The ray-finned fishes (actinopterygians) are the largest group of living fishes and compose half of the living vertebrates. There are around 42 orders, 431 families and nearly 24,000 species. Almost all fish that you see belong to this class of fish. The most notable exceptions include lampreys, hagfish, lungfish, and coelocanths.
Ray-finned fish have several physical characteristics worth mentioning. The following is a general description of the characters of the class Actinopterygii, Ray finned fishes.
There is no one type of fish scale that all actinopterygians share. Ancestral actinopterigians generally had heavy and complex scales known as ganoid scales. Today, surviving ray finned fishes generally have more flexible scales with reduced weight known as leptoid scales. It is believed that the lighter scales, while providing less protection allowed the fish to avoid predators and find food easier, thus increasing fitness.
Ganoid Scales: These scales are extremely heavy and inflexible. The inner layer of the scale is made of lamellar bone. They were common in ancestral actinopterygians. They can however be seen today in primitive fish like gars, bichirs, and reedfishes have ganoid scales.
Leptoid Scales: As leptoid scales grow they add concentric rings to the scale. They are arranged so that they overlap head to tail, much like the roofing shingles. This allows the fish to swim with less water resistance. There are two basic types of leptoid scales. Cycloid scales have a smooth outher edge (found in salmon and carp). Ctenooid scales have a toothed or rough outer edge (found in bass, crappie, etc).
The branchiostegal rays are a series of long, curved (often pointed) bones that support the gill membrane (sometimes refered to as the branchiostegal membrane).
In ray-finned fishes, the branchiostegal rays evolved from the bones at the base of the branchial cavity. These rays increased the efficiency that water was pumped across the gills. The interopercular bones, which were formed by the modification of branchiostegal rays at the bottom of each gill cover, further improved the pumping efficiency by enlarging the opercular cavity, thus increasing the volume of water that could flow though the gills.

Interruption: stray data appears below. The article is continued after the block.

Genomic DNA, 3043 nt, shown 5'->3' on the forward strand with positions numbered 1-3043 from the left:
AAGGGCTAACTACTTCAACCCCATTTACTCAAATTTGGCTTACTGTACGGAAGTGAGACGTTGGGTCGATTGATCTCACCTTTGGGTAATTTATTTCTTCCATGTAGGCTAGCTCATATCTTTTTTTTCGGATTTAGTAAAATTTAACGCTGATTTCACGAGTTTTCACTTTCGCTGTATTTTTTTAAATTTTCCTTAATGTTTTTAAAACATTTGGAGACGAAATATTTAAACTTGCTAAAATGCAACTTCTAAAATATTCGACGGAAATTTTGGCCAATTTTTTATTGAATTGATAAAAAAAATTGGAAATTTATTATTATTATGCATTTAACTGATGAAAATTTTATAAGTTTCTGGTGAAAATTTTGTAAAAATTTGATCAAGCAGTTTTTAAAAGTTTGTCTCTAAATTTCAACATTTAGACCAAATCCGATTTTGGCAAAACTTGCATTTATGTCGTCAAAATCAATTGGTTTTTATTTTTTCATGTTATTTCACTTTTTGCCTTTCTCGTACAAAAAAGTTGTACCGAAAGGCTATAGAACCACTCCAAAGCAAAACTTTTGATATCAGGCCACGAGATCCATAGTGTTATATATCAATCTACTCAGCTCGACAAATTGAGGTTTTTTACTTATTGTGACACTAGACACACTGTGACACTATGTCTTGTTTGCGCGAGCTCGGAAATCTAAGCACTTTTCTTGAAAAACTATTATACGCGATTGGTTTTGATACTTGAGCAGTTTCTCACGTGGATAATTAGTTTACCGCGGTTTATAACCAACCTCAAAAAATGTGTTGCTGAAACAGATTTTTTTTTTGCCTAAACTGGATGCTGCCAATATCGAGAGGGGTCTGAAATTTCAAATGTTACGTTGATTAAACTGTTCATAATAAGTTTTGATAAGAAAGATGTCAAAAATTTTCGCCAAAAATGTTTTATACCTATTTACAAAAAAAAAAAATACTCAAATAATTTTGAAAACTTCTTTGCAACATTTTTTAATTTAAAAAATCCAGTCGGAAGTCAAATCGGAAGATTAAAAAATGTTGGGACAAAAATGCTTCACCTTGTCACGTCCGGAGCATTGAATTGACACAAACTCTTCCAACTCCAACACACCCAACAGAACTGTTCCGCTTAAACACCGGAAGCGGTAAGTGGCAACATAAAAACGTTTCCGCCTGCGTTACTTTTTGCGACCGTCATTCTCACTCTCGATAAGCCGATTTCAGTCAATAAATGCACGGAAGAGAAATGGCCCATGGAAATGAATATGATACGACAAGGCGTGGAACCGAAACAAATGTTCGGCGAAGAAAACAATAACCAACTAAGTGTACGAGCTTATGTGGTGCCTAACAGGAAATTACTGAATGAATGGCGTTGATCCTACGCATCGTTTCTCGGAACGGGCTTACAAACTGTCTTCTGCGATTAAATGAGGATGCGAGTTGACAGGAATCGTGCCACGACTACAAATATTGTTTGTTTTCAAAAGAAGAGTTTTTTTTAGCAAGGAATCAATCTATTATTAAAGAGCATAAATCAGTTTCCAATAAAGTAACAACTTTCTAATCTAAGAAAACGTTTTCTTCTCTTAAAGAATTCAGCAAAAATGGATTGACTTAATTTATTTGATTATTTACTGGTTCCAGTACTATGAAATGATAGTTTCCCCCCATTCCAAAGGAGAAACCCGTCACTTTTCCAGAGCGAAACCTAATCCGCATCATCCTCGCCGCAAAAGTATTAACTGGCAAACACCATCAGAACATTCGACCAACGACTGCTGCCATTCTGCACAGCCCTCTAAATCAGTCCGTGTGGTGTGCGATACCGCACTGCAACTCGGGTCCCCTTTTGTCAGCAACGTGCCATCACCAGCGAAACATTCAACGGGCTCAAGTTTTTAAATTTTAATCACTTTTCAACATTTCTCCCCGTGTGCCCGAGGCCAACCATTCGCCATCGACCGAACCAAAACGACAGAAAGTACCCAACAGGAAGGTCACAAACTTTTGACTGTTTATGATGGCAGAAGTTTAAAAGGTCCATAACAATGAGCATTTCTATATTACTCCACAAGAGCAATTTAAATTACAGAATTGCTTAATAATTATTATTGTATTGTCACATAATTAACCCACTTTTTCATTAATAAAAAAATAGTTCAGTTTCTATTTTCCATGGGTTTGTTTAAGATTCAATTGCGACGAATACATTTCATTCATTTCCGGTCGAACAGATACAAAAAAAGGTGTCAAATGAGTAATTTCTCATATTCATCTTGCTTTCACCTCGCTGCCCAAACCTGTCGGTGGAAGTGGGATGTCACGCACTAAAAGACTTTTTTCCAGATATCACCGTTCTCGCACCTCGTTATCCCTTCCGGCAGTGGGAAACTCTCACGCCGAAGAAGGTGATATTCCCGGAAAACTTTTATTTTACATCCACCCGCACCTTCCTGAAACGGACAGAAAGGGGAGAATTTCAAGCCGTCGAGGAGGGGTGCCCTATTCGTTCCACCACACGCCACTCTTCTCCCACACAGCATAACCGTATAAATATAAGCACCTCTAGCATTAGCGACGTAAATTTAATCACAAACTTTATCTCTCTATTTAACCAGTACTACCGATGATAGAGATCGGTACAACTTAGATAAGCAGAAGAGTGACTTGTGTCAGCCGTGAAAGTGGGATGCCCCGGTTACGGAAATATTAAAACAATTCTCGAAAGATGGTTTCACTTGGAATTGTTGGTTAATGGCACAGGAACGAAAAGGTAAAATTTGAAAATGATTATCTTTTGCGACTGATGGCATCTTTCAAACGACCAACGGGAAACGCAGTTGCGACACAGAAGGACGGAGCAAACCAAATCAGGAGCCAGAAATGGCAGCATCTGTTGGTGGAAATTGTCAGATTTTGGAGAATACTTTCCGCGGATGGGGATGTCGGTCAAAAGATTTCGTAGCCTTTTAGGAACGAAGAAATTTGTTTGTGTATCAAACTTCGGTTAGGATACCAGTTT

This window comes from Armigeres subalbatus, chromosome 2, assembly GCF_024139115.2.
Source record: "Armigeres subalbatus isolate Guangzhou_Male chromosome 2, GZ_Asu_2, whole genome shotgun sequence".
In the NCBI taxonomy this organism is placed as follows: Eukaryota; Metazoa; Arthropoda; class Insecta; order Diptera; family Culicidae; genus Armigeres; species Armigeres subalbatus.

The swim bladder in ray-finned fish most likely served as a type of primitive lung in early actinopterygians. However, in more derived fishes in the group, it serves almost entirely as a buoyancy device. Fish with swim bladders can control the amount of gas in the bladder and thus control their buoyancy. This ability made it so that the fins were no longer needed to function as hydroplanes and could evolve into devices for greater maneuverability.
In some fish, like the beta fish (also known as the Siamese fighting fish) and gouramis, the air bladder actually works somewhat like the lungs in mammals. These fish can gulp air into the swim bladders and pull oxygen from it. For more info see (Helfman, Collete, and Facey 1997) (Liem 1998) (Moyle and Cech 2004)
Ray-finned fish have a wide diversity of jaws. The general evolutionary trend in the group is towards more flexibility. In particular, the two major bones of the upper jaw, the maxilla and the premaxilla, were previously firmly attached to the skull and had teeth. In the most derived actinopterygians, there are fewer attachments of these bones and teeth are rarely present. This increased flexibility has allowed to the upper jaw to extend and protrude so as to permit a variety of feeding specializations. The most dramatic example of this occurs in African cichlids. Slingjaw wrasse also represent an amazing of jaw protrusion. Other adaptations, like filter feeding plankton are a result of this new specialization.
The only major drawback to this jaw flexibility is that food processing could not happen as easily at the rim of the mouth. Fish with protrusible jaws now often have a second set of jaws in the throat known as pharyngeal jaws. This second set of jaws allow the outer jaws to continue feeding.
The tails in most ray-finned fishes are what is known as homocercal – the upper and lower lobes of the tail are the same length. In other groups, like the the sharks, the upper lobe of the tail is often longer than the lower. There is relatively little need for this type of tail however, because modern ray-finned fishes have neutral buoyancy. Sharks often sink if they don’t swim so the shape of their tail helps them greatly. There is a big advantage to have a tail that is homocercal. They can precisely control their movement as they swim.
Ray finned fishes can be divided up into two basic groups, Chondrosteins and Neopterygiians. Chondrostians are generally considered to be primitive fish, such as sturgeons, paddlefish, bichirs and reedfishes. Neopterygians are divided between Holosteins (gars and bowfins) and Teleost fish (the rest). The following is a list of ray-finned fish orders. Classification follows that of FishBase.